Capital Gains Tax and Primary Residences
Capital gains tax – the calculation of the profit on the sale of a capital asset and the inclusion of this profit at a certain percentage in one’s taxable income – came into effect on 1 October 2001. Until March 2012 the inclusion rate for an individual was 25%. On 1 March 2012 it increased to 33.3%.
Individuals in a high income tax bracket will therefore pay more tax on the sale of their capital assets.
The calculation of the capital profit or loss is based on the difference between the selling price and the base cost of the asset. The base cost consists of the following:
- acquiring cost, and
- improvement costs.
If the asset was acquired before 1 October 2001, the capital growth from date of acquisition to 1 October 2001 will not be subject to capital gains tax. Only the growth between 1 October 2001 and the date of sale will be taxed.
If a house is registered in the name of an individual or a special trust and this house is used by the registered owner as his/her primary residence, the profit on the sale of this property will first be subject to an exclusion of R2 million. Only the remainder of the profit will be included in the taxpayer’s taxable income at an inclusion rate of 33.3%. Should the taxpayer purchase a second property (B) and let his first property (A), he will still receive the exclusion on the sale of A in relation to the time this property was his/her primary residence.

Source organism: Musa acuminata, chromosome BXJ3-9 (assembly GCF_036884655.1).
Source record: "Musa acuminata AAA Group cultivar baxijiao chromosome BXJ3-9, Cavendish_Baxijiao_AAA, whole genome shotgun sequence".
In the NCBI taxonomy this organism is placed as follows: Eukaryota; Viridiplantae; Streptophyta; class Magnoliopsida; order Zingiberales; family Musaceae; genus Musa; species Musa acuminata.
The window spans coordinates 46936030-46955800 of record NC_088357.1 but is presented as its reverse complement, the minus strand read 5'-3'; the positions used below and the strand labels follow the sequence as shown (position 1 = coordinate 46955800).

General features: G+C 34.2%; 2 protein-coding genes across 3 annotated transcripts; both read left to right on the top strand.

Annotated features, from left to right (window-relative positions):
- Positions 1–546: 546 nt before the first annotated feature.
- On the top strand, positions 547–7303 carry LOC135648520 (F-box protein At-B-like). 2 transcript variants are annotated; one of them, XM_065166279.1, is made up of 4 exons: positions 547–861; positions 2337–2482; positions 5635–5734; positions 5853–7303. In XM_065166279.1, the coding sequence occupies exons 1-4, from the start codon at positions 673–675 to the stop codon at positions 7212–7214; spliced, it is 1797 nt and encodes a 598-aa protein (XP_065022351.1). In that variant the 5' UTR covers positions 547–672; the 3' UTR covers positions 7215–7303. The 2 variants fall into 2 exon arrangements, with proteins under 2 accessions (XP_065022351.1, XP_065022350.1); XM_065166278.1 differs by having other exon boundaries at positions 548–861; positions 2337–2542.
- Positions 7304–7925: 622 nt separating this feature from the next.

It is very important to carefully consider the type of entity in which one registers one’s home. The exclusion of R2 million can only be used once and only if one’s primary residence is registered in one’s name. Rather speak to a professional tax consultant regarding the best possible tax scenario when purchasing a house.
For more information call Alro de Swardt of Tenk Loubser & Associates at 021 82 0382 / email@example.com